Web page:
The Master's Apron

There's many a badge that's very grand;
With ribbon, lace and tape on;
Let kings and princes wear them all,
Give me the Master's apron!

The honest craftsman's apron,
The jolly Freemason's apron,
Be he at home or roam afar,
Before his touch fall bolt and bar,
The gates of fortune fly ajar,
When he but wears the apron!

For wealth and honor, pride and power
are crumbling stones to base on;
Eternity should rule the hour,
and every worthy Mason!
Each Free Accepted Mason,
Each Ancient Crafted Mason.

Then Brethren, let a wholesome song
Arouse your friendly ranks along.
Good wives and children blithely sing
To the ancient badge with the apron string
That is worn by the Master Masons!

back to top


A Masonic Song

It happened on a winter night
And early in the season
Some body said my bonny lad
Was gone to be a Mason
Fal de ral etc.

I cryed and wailed but nought availed
He put a forward face on
And did avow that he was now
A free accepted Mason.

Still doubting if the fact was true
He gave me demonstration
For out he drew before my view
The Jewels of a Mason.

The Jewels all baith great and small
I viewed with admiration
When he set his siege and drew his gaze
I wondered at my mason.

His compass stride he laid it wide
I thought I guessed the reason
But his mallet shaft it put me daft
I longed to be a Mason.

Good plumets strong he downward hung
A noble jolly brace on
And off a slant his broacher sent
And drove it like a mason.

But the tempered steel began to fail
Too soft for the occasion
It melted plain he drove so keen
My galant noble Mason.

So pleased was I to see him ply
The tools of his vocation
I beg'd for once he wuld dispense
And make a Maid a mason.

Then round and round in mystic ground
He took the middle station'
And with halting pace he reached the place
Where I was made a mason.

Then more and more the light did pour
With bright Illumination
But when the grip he did me slip
I gloried in my mason.

What farther past is here lock fast
I'm under obligation
But fill to him up to the brim
Can make a maid a mason

Author: Robert Burns

back to top


I stood before

The Master's Chair
A Brother craftsman
Led me there

A trowel now in
The Master's hand
With which to spread
Cement and sand

The words I had
Been taught to use
And warned that I
Should not abuse

That friendship was
The greatest part
And faith must come
From my own heart

An apron pure
And spotless white
A trust to keep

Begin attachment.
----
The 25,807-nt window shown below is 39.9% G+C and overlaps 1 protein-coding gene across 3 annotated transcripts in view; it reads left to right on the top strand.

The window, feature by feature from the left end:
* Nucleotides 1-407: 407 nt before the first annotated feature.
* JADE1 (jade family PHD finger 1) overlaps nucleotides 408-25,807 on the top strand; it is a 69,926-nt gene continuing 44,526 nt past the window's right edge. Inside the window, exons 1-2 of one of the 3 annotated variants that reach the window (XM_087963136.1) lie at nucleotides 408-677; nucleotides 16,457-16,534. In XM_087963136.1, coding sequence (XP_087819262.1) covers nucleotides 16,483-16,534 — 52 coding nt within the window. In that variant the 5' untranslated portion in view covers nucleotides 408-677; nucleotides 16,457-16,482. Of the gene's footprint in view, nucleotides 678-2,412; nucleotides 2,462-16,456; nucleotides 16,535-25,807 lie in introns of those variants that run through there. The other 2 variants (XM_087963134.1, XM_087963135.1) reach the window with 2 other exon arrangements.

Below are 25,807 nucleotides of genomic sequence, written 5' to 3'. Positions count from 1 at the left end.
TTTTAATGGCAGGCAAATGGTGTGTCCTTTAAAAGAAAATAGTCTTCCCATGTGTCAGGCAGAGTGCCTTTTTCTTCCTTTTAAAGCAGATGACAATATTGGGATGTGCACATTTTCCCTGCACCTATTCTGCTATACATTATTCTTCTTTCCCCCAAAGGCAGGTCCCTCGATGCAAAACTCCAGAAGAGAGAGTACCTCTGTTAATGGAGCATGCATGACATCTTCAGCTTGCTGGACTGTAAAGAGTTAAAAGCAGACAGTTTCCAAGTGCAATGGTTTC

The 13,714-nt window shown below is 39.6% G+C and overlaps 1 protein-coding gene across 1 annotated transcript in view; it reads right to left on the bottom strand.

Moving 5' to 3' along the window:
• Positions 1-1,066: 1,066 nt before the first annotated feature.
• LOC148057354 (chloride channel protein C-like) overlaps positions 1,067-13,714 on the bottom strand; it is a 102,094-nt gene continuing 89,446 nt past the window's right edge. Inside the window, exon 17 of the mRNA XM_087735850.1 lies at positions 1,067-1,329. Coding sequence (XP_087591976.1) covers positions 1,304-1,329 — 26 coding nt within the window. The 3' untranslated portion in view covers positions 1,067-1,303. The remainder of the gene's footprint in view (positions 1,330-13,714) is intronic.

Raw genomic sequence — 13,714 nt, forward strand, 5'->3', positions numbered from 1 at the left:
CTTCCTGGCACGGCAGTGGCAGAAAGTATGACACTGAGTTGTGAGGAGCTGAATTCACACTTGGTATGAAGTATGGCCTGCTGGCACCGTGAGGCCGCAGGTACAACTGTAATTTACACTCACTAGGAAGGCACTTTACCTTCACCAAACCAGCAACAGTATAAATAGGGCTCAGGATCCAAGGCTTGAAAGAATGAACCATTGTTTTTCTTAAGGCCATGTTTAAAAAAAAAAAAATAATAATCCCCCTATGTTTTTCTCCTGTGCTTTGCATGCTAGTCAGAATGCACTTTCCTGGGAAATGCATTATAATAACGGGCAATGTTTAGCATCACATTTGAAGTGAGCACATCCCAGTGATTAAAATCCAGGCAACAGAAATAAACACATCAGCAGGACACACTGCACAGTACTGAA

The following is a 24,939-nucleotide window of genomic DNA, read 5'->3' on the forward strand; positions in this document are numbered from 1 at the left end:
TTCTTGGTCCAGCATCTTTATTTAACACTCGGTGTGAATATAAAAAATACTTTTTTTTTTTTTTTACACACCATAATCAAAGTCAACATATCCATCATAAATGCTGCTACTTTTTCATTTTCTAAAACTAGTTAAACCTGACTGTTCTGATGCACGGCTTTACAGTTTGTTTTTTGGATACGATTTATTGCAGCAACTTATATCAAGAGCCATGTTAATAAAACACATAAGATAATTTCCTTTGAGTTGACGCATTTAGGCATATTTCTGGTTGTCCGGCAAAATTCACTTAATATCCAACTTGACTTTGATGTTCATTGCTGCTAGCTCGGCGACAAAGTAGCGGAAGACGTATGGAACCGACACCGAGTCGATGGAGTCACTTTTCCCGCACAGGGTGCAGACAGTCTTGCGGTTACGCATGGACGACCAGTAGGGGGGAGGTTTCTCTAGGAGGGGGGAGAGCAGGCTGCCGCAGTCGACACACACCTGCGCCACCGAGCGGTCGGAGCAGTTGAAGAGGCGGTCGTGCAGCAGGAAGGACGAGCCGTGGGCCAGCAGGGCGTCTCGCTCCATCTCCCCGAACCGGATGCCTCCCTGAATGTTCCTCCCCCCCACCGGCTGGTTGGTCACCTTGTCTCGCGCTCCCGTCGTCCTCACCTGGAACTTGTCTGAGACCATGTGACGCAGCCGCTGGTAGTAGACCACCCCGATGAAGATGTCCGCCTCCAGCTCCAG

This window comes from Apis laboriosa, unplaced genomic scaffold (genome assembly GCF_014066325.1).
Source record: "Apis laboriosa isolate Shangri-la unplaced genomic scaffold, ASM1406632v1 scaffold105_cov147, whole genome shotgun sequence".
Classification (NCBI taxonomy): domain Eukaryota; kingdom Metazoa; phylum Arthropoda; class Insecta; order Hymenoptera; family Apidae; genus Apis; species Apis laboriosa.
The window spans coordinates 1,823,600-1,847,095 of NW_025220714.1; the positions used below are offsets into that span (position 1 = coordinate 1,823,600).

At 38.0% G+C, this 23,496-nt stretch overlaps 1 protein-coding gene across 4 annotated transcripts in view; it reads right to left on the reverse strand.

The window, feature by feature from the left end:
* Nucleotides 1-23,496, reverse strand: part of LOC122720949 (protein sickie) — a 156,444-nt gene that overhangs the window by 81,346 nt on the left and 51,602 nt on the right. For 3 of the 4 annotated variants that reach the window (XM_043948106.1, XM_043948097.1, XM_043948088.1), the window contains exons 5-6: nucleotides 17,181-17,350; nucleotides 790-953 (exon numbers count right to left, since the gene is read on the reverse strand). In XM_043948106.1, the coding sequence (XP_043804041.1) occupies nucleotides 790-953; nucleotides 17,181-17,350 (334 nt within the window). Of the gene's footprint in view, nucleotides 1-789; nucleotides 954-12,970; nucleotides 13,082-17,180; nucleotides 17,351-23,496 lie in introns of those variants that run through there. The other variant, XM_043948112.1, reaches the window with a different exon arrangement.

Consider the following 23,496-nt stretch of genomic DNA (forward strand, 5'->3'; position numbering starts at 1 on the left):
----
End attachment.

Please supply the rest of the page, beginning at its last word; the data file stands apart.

With all my might

And for these things
I kneel in prayer
God help me walk
Both straight and square

back to top


My Cornerstone

In the northeast corner of my heart,
I found a large, unfinished stone.
I thought it was a work of art,
(a gift of the First Mason), 

Something kept under lock and key
that glows with every good deed done,
and cheers all striving to be free.
But prayer and praise are not enough. 


(Much work was left for me to do).
Up close it stands unsquare and rough,
while working tools remain like new.
There's no mistake. I clearly see.
Its wake up time, and "up" to me.

back to top


Oh That Rough Ashlar

 

If I should win the lottery,
(and that's the way it otta-be),
then I'd give up my never-be
and set myself forever free.

If I should find rare coinery,
(and that's the way it otta-be),
then I'd give up my couldn't-be,
and set myself forever free.

If I should gain fine jewelry,
(and that's the way it otta-be),
then I'd give up my shouldn't-be
and set myself forever free.

Never-be, couldn't-be, shouldn't-be,
how did they gain their mastery
to cloud my self-discovery?
(Is that the way it otta-be?)

If I should win my liberty,
(and that's the way it otta-be),
then I'd give up my slavery,
and set myself forever free.

But what-if my "IF" should never-be?
Some rather "When" than "IF" you see,
for "When" is like a future tree,
and "IF" is just a doubt-in-me.

A real good "WHEN" is gold to me.
A bad "WHEN" is a grave to-be.
Now good "WHAT-IFS" can set me free,
but bad "WHAT-IFS' can bury me.

So how then should it otta-be?
It seems God left it up to me
to search each possibility
within my heart's own treasury.

 back to top


The Compass On The Square

You meet them every day.
they are not hard to find.
They search for every way
to make the rough refined.

Their sacrifice in red
is known to Liberty
as those who dare to tread
that road which makes man free.

From broom to crown I sing
of those who strive to bear,
(in heart as well as ring)
the compass on the square. 

Their wise have always taught
that kindness is a seed
which roots itself in thought
and blossoms in the deed. 

This garden Earth will green,
(the deserts made by mind),
when man fills every scene
with care for every kind. 

From broom to crown I sing
of those who strive to bear,
(in heart as well as ring),
the compass on the square. 

My moon reflects their sun,
but not enough to grow,
or harvest by the ton,
the seed I need to sow. 

That shoots of love may start,
I seek the Greater Light,
and call upon my heart
to rise and glow sun bright. 

O let my heart strive-on